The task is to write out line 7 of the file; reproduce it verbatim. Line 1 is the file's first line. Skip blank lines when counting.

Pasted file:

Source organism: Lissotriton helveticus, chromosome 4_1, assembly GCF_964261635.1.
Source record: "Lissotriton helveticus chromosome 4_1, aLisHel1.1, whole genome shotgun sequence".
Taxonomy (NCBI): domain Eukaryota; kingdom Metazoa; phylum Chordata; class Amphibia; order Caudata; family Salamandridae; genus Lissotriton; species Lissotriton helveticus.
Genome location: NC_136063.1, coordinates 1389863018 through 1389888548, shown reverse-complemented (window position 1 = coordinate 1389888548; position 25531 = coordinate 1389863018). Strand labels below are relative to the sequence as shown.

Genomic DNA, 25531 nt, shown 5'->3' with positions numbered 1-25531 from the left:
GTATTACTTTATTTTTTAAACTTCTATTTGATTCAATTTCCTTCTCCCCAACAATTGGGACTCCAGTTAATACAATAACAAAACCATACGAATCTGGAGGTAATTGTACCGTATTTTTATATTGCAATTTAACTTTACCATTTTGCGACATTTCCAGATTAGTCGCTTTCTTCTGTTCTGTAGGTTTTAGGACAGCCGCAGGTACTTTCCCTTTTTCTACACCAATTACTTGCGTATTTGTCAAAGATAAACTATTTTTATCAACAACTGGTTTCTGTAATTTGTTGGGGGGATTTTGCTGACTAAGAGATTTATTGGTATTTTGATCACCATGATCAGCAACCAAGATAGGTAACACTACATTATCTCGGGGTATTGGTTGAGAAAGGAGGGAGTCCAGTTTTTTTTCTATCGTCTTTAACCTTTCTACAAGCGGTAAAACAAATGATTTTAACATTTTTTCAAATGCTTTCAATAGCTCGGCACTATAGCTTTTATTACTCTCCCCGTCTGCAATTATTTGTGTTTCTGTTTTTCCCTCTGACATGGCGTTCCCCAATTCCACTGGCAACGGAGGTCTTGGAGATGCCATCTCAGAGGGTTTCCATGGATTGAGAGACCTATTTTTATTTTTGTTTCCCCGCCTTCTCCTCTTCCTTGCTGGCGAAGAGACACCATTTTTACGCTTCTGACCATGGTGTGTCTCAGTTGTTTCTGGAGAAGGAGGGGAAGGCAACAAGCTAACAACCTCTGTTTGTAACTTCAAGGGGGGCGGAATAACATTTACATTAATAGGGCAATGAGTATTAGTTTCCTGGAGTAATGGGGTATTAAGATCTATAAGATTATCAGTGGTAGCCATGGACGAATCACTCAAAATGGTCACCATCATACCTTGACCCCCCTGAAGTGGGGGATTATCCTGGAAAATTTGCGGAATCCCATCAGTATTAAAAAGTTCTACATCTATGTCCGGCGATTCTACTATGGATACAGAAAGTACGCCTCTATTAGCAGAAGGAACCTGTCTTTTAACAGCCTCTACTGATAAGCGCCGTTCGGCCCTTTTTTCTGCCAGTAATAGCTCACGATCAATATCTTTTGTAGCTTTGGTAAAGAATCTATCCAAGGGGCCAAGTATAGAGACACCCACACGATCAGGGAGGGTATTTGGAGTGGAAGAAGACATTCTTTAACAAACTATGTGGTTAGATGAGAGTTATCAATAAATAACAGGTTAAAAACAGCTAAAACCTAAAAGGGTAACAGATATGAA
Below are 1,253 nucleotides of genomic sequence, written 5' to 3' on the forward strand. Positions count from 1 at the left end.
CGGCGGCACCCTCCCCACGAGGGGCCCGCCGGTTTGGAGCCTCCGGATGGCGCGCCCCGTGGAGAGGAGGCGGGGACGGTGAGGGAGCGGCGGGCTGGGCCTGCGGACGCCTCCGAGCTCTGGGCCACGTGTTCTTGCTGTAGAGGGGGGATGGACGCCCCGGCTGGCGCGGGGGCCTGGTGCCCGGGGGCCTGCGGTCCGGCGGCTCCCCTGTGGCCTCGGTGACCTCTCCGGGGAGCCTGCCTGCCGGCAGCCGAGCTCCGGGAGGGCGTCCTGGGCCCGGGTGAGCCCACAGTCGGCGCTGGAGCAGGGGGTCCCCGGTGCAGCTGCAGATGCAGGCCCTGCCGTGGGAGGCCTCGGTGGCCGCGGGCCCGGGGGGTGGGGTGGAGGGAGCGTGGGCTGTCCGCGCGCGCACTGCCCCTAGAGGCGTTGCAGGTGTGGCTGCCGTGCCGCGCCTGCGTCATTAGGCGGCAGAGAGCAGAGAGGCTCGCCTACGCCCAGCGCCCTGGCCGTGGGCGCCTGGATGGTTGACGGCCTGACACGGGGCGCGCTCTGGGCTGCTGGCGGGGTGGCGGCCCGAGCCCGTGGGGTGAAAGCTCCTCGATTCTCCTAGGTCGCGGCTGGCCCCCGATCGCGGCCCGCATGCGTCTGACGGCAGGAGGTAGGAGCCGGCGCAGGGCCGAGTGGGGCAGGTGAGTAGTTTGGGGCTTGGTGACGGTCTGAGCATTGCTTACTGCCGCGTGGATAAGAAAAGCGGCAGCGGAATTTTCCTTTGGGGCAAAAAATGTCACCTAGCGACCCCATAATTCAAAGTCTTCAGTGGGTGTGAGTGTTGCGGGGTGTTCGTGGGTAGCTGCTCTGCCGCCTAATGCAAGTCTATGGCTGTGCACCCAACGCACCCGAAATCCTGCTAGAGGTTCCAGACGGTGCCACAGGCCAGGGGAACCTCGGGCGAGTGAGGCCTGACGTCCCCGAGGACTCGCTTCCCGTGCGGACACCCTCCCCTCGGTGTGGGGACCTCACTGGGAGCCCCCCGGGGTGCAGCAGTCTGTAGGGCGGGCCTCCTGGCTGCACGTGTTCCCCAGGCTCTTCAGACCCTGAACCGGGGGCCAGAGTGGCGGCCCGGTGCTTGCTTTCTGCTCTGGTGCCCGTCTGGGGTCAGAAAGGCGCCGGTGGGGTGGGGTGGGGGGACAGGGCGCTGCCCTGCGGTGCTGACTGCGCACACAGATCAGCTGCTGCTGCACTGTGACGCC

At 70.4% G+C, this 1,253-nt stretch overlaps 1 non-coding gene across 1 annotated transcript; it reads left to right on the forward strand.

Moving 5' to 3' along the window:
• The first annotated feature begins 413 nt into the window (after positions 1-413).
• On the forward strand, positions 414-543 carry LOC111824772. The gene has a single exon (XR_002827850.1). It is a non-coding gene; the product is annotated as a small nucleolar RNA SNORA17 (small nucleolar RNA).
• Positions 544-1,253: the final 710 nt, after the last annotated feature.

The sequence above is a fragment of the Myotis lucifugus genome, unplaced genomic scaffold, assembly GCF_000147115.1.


Below are 1,253 nucleotides of genomic sequence, written 5' to 3' on the forward strand. Positions count from 1 at the left end.